We should not forget that every single value is, in itself, a frame of reference that can be used to compare it to other values.

Depending on the frame of reference we choose, we can conclude on very different results, as we have seen when we discussed monetary accounts in “absolute monetary units” and in “relative UD”.

My Galileo Module – Part 4

In part 3, we have simulated unbalanced exchanges between three individuals in a Libre currency. Now it is time to look what happens when new generations replace old ones. You can download the file for this part here.

(c) Changing frames of reference in time: replacement of generations

As humans do not live forever and new humans also come to this world, we will study what happens when new generations replace old ones.

First let’s have a look a the absolute amounts in the accounts of 20 individuals with only 10 of them present in the economic zone at all times. Every 8 years, one individual dies while another one is born. Here is what it looks like for 80 years:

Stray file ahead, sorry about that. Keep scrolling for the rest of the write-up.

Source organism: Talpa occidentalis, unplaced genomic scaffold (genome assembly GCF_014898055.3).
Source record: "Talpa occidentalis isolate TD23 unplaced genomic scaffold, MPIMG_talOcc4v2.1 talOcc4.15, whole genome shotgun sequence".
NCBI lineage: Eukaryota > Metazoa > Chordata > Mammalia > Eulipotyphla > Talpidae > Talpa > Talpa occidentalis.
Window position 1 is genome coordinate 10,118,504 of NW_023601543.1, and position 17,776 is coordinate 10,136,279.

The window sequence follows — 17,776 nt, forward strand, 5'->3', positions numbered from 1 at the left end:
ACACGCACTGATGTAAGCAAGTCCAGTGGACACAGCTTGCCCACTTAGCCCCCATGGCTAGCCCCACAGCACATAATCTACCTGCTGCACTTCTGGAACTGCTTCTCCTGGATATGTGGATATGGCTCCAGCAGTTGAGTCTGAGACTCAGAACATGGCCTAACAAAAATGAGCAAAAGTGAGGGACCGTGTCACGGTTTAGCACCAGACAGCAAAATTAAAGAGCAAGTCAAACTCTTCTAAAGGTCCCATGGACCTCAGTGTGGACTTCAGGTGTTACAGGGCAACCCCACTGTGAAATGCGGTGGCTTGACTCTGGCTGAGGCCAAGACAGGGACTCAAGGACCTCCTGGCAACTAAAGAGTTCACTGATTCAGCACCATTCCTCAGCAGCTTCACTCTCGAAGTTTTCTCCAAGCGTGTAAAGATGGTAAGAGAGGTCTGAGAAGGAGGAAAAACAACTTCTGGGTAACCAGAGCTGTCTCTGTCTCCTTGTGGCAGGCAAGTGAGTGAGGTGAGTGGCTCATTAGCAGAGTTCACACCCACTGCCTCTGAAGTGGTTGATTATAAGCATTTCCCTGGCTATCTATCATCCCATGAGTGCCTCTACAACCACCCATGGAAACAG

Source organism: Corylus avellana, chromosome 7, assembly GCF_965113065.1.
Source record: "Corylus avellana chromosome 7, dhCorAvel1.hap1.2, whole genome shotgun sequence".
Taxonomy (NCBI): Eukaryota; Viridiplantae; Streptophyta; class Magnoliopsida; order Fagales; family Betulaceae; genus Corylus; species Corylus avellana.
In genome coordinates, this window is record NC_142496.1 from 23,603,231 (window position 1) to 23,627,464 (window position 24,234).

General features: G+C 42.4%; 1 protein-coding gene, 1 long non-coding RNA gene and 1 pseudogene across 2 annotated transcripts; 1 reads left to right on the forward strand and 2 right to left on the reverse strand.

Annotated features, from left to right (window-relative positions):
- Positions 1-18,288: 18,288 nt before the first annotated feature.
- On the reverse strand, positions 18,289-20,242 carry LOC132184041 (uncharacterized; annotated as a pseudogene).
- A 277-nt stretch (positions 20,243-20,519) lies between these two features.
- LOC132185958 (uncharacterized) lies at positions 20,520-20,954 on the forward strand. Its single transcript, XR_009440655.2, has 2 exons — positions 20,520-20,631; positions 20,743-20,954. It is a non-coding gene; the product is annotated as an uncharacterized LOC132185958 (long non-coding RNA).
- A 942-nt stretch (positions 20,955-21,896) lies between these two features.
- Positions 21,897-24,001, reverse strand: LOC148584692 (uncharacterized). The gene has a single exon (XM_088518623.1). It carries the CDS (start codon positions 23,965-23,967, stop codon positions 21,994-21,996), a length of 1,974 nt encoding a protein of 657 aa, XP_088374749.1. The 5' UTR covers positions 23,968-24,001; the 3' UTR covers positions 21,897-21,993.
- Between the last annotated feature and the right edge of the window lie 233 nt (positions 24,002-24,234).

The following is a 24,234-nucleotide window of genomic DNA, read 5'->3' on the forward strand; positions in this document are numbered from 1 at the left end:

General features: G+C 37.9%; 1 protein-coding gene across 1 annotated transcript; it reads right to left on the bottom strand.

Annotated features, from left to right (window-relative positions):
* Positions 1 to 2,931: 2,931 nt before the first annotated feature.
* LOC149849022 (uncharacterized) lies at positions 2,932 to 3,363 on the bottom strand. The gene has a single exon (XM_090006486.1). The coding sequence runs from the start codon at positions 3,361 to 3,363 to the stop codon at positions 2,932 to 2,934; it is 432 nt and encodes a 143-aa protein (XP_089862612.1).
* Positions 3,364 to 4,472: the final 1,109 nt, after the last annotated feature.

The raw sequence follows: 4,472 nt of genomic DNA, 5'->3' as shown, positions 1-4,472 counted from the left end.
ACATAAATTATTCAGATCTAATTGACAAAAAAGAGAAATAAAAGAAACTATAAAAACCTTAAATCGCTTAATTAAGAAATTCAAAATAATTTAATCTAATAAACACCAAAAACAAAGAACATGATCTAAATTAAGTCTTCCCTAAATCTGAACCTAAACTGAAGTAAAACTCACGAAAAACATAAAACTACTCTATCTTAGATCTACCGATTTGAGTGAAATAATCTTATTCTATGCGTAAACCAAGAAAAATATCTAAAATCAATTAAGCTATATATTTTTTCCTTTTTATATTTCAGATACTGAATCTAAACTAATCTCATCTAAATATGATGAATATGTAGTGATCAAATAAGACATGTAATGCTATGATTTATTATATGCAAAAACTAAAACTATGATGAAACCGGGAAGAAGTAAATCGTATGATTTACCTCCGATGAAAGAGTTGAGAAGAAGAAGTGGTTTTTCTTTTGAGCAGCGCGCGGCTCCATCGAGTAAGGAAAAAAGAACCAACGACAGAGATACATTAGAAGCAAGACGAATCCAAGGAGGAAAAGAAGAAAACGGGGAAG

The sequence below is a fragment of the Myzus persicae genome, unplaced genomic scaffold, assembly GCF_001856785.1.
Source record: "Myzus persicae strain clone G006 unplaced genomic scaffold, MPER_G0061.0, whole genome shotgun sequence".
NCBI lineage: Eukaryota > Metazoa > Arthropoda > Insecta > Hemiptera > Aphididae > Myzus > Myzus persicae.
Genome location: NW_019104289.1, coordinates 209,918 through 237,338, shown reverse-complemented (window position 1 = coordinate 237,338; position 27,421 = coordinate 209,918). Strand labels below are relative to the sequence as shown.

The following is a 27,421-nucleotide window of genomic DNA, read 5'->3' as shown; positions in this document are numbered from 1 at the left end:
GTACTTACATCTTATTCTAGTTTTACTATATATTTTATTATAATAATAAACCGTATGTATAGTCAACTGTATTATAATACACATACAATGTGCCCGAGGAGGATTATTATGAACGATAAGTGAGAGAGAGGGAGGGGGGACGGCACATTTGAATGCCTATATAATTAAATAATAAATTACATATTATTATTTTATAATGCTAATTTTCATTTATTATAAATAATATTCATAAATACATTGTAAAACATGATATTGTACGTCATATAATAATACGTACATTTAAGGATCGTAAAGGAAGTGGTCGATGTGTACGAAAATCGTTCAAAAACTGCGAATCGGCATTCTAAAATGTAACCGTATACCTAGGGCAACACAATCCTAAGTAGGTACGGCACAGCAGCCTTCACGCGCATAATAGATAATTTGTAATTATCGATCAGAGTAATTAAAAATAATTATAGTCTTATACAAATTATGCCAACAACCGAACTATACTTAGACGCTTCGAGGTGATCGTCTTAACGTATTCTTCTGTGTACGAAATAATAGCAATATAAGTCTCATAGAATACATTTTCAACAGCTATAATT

We see that every account grows when a new individual is born, and then stays at the same value when he dies – these are the horizontal lines on the right of the graph. Let’s extend that to 160 years:

No surprise, as we have an exponential curve, things get “compressed” in the graph.

As it is a little messy to mix all accounts, let’s isolate one, for instance I12:

It is very clear that he starts at 0, then his presence creates money exponentially, finally the monetary creation stops when he dies.

The absolute graphs are not so interesting so let’s have a look at the logarithmic version (which is actually log(x+1) to be able to see the 0 values):